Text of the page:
Issuu on Google+

VOL. 2, NO. 2




CHURCH LIFE: A JOURNAL FOR THE NEW EVANGELIZATION Church Life is published quarterly by the Institute for Church Life University of Notre Dame 372 Geddes Hall Notre Dame, IN 46556 Church Life explores the theological and pastoral roots of the New Evangelization, with particular attention to catechesis, liturgy, adult theological education, a spirituality of vocation, and the formation of ordained and lay ministers. Manuscript submissions may be sent to Columns are 1,000 words, articles no more than 3,000 words, and more substantive essays 5,000-7,000 words. For style, see The Chicago Manual of Style and the USCCB Style Guide.

EDITORIAL Editor: Timothy P. O’Malley, Ph.D. Assistant Editor, Art Editor: Carolyn Pirtle Designer: Krista Seidl

DIRECTORS OF THE INSTITUTE FOR CHURCH LIFE Director: John C. Cavadini, Ph.D. Catholic Social and Pastoral Research Initiative: Brian Starks, Ph.D. Echo: Faith Formation Leadership Program: Colleen Moore, M.Div. Notre Dame Center for Liturgy: Timothy P. O’Malley, Ph.D. Notre Dame Vision: Leonard DeLorenzo, M.A. Satellite Theological Education Program (STEP): Thomas C. Cummings, M.Div. University Life Initiatives: Jessica Keating, M.Div. © 2013 Institute for Church Life This periodical is indexed in the ATLA Catholic Periodical and Literature Index® (CPLI®), a product of the American Theological Library Association, 300 S. Wacker Dr., Suite 2100, Chicago, IL 60606, USA. Email: www:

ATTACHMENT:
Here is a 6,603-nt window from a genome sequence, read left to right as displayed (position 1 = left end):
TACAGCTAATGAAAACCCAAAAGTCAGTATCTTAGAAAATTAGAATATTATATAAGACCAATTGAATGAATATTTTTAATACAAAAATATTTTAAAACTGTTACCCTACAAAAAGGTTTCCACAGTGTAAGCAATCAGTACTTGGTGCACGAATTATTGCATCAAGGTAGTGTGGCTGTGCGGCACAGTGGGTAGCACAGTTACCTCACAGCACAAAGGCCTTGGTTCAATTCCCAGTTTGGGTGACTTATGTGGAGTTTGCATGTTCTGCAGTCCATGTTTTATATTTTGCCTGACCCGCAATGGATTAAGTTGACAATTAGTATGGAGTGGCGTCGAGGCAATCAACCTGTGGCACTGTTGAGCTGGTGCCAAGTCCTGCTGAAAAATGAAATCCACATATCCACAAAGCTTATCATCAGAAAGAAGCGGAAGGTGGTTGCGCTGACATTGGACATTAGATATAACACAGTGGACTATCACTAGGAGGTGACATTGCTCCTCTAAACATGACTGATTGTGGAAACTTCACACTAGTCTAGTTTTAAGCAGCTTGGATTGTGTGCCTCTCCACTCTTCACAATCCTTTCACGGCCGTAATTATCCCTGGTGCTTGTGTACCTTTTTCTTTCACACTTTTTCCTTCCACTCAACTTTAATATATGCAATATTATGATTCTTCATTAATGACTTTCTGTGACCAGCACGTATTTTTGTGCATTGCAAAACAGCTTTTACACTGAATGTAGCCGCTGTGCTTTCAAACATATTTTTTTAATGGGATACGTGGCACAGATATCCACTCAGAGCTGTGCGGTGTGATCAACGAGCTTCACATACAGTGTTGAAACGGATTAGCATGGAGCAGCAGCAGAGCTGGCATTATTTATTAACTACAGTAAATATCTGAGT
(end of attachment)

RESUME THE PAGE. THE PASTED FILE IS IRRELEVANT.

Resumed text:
COVER IMAGE Christ in Majesty with Symbols of the Four Evangelists (ca. late 11th c.) San Isidoro (Léon, Spain); courtesy ARTstor Slide Gallery (University of California, San Diego)

INSIDE IMAGE Matt Cashore; Hesburgh Library Word of Life Mural, known as Touchdown Jesus (October 9, 2012); ©University of Notre Dame




MUSINGS FROM THE EDITOR Timothy P. O’Malley, Ph.D. is Director of the Notre Dame Center for Liturg y, an Assistant Professional Specialist in the Department of Theolog y at the University of Notre Dame, and editor of the journal Church Life.


DEAR READERS In a series of lectures delivered at Yale University (later published as Education at the Crossroads), Jacques Maritain offered an assessment of the state of education in 1943. He described several misconceptions relative to the education in his day. The fundamental misconnection for Maritain was developing an approach to education that does not consider toward what end education should be directed. While educational science can offer pedagogical insight to the teacher, it does not provide a vision of the sort of person that this education seeks to form. A school, for example, may be made up of a cadre